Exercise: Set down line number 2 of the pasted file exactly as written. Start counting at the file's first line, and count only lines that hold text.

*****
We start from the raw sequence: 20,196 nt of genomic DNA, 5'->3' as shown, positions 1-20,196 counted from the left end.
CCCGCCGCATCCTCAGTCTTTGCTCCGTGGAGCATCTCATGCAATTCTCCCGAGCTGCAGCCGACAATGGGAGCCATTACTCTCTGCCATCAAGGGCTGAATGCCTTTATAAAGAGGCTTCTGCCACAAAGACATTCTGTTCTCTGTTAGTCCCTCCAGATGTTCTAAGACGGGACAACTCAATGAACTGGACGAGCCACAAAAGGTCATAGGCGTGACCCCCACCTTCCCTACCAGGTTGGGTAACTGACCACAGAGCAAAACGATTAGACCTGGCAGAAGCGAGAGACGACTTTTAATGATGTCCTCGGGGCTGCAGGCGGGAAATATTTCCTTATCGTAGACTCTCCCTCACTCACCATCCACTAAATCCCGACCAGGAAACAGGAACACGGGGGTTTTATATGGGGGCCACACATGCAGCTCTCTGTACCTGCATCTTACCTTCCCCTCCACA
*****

CCCGCCGCATCCTCAGTCTTTGCTCCGTGGAGCATCTCATGCAATTCTCCCGAGCTGCAGCCGACAATGGGAGCCATTACTCTCTGCCATCAAGGGCTGAATGCCTTTATAAAGAGGCTTCTGCCACAAAGACATTCTGTTCTCTGTTAGTCCCTCCAGATGTTCTAAGACGGGACAACTCAATGAACTGGACGAGCCACAAAAGGTCATAGGCGTGACCCCCACCTTCCCTACCAGGTTGGGTAACTGACCACAGAGCAAAACGATTAGACCTGGCAGAAGCGAGAGACGACTTTTAATGATGTCCTCGGGGCTGCAGGCGGGAAATATTTCCTTATCGTAGACTCTCCCTCACTCACCATCCACTAAATCCCGACCAGGAAACAGGAACACGGGGGTTTTATATGGGGGCCACACATGCAGCTCTCTGTACCTGCATCTTACCTTCCCCTCCACA